Labour may as well not have fronted. If the UK electoral system was fair, this election would be a fight between the Conservatives and the Liberal Democrats. Even with its current unfairness, it may still be a fight between the Conservatives and the Liberal Democrats.
I wrote that after watching the second Prime Ministerial Debate on Thursday night. Even though my MPhil was due the next day and LaTeX was being stubborn about producing some rather crucial graphs for it, I thought I should record my impressions while they were still fresh. I thought we were witnessing a historic realignment in British politics, that whatever the result on May 6, there will be significant electoral reform (it is almost certain that the LibDems will hold a gun to either Brown or Cameron’s head over proportional representation or preferential voting and perhaps both, what the Brits call ‘the alternative vote’).
I also thought that Labour — having lost (thanks to economic and social shifts) or abandoned (through scrabbling after the middle-England vote) its working-class constituency may well be on the wrong side of an historical ‘Overton Window‘. In other words, its moment in British history is passing, and the country is returning to its political ‘default’: Whigs v Tories.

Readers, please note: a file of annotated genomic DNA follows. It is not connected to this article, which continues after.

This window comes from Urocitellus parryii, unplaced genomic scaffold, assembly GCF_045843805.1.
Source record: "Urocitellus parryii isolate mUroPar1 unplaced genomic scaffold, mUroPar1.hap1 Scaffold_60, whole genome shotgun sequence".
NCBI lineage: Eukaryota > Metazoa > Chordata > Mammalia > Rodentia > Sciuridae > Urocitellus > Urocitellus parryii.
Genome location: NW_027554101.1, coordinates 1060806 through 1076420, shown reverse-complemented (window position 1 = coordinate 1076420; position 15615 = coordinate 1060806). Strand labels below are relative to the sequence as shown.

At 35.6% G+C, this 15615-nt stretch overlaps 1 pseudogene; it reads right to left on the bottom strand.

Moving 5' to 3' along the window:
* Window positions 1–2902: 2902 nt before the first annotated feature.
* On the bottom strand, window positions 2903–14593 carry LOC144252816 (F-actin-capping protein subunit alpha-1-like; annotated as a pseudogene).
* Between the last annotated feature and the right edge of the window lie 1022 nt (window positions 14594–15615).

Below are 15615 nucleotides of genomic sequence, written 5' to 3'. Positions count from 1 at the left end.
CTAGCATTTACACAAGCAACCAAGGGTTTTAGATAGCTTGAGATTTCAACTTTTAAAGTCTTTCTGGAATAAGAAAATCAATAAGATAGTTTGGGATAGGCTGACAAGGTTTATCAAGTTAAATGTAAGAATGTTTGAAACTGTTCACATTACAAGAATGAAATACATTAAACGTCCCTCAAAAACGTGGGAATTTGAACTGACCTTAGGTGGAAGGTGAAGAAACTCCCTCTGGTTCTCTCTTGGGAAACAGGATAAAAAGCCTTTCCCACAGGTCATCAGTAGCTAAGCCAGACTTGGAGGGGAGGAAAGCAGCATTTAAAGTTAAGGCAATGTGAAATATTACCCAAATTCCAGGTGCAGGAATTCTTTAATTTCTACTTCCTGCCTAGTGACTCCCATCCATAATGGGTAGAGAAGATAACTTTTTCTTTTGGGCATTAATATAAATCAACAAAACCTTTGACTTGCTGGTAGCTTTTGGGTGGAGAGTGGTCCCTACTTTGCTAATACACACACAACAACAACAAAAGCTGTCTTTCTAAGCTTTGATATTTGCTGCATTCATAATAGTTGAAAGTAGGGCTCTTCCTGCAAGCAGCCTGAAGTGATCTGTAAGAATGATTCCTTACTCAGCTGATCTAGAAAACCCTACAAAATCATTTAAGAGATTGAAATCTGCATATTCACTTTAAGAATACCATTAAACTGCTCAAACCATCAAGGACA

Now I’ve had the time to ponder the implications of the debate and look carefully at what both polls and betting markets are saying, I’m pleased to note that many other people formed the same view. Here’s one from the Guardian:
If they had hoped the radically changed landscape of British politics would prove a mirage, then both Labour and the Conservatives will be disappointed. Last night’s TV debate – with Nick Clegg repeating the accomplished performance of the week before – means the two largest parties now have to accept that they are in a new kind of contest from now till polling day. Any hope that normal service would be resumed has gone.